There are a ton of good holiday movies out there that are about the Christmas spirit, Santa Claus and the cheer of giving. As a matter of fact, we told you some of our favorites a couple of week’s back with our Best Holiday Movies Staff Picks column. However, while there are some really good holiday movies out there, there are some GREAT movies that take place during the holiday season, but aren’t really about the holidays at all.
Here is a look at the Renegade Cinema staff’s favorite non-traditional Christmas movies while everyone is celebrating the holidays.
Derek Johns: I know this choice is a little obvious but Die Hard is arguably the greatest action movie of all time so naturally this is going to be my favorite holiday theme movie too. To this day action movies continue to imitate John McClane, Hans Gruber and Die Hard as a whole to understandably limited success. It’s such a shame the series credibility would ultimately be ruined by the soulless A Good Day to Die Hard.
The Fellowship of the Rings
Derek Ciapala: To me, this remains the best of Peter Jackson’s Lord of the Rings films. The movie’s storytelling and suspense still holds me in wonder, despite repeated viewings over the years. The movie’s epic nature is outdone only by the quality of its cast. Hollywood can do everything it can to create a film franchise that will open as strongly as the “Lord of the Rings” franchise did with this movie, but I believe it will fail every time. I’ll always remember going to see the movies in this franchise with my family during the holiday season.
Rick Tym: My favorite non-holiday-themed movie that takes place during the Christmas season is Gremlins. I remember seeing this flick as a teen and bring both mesmerized by Gizmo’s cuteness and startled by the green gang’s nasty mischievous actions. The ultimate horror from this PG-13 gem comes from Phoebe Cates’ Santa chimney story, a scene that only gets bleaker as you age. After thinking back on all the twistedness contained in this movie, I’m starting to rethink my choice here…but still, it has its fun parts, comes complete with lots of lights, tinsel and some good gift ideas (the smokeless ashtray always slayed me for some reason), and good does triumph in the end. Gremlins is a classic Joe Dante flick, full of both laughs and darkness, and is a great mix of fantasy, horror, Barbie car action and, of course, Christmas.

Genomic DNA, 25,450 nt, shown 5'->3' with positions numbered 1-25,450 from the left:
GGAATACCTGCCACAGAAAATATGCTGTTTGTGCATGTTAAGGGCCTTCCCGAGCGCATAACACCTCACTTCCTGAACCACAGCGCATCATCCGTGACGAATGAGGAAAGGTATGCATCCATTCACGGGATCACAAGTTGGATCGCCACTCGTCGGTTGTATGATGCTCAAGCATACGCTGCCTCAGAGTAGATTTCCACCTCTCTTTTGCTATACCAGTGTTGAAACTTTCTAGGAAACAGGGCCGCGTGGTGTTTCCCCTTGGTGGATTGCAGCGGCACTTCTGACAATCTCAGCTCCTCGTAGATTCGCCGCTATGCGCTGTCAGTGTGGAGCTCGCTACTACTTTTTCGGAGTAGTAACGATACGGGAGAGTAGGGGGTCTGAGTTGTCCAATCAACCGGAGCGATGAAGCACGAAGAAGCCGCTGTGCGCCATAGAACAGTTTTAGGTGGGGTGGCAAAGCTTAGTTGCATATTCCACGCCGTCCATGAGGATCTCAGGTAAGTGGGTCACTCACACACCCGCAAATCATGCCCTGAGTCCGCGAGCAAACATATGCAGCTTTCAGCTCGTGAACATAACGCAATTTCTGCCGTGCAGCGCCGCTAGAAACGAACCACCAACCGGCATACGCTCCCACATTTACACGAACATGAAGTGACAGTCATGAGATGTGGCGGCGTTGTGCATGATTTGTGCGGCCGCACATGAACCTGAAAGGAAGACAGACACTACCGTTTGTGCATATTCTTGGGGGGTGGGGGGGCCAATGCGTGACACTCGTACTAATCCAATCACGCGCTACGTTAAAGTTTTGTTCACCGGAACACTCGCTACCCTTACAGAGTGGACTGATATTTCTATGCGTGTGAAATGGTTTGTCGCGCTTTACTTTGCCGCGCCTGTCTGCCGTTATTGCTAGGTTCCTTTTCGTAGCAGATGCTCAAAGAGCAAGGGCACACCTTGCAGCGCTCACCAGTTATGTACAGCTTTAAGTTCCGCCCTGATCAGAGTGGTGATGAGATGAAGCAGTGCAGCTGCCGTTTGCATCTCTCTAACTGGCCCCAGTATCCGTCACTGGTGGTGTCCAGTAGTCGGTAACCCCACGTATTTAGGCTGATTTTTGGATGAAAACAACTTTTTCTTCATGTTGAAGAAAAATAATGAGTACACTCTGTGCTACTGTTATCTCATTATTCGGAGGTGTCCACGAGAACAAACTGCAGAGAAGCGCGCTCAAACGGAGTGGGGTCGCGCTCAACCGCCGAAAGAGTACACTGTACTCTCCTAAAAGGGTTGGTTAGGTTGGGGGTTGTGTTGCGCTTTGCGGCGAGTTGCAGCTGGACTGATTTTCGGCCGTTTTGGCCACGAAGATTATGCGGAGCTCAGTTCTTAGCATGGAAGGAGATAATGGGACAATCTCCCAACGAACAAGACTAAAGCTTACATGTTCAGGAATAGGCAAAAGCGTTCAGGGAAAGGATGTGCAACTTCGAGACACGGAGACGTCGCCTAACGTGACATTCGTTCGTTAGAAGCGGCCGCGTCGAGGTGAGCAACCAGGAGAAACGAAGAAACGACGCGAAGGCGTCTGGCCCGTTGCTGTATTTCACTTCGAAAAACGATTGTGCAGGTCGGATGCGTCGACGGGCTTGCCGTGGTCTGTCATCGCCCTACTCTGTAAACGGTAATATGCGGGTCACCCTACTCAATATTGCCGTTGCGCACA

Ruby Le Rouge: When it first came out there was a lot of controversy over Gremlins, with tv trailers advertising a cuddly little critter in a Barbie car, it seemed to be marketed as a kids movie, or at the very least, family friendly. The true tone of the movie is set quickly, when phones cates’ character tells Zach Galligan why she hates Christmas (and why no one should ever try shimmying down a chimney). Families went, and were shocked when what they got was much darker and a little frightening, causing many to be confused and angry. Joe Dante & Chris Columbus knew what they were doing, they knew that kids could not only handle it, but would like it, and they did. I don’t know anyone from my generation that doesn’t feel a sense of nostalgia for this flick.
Die Hard 2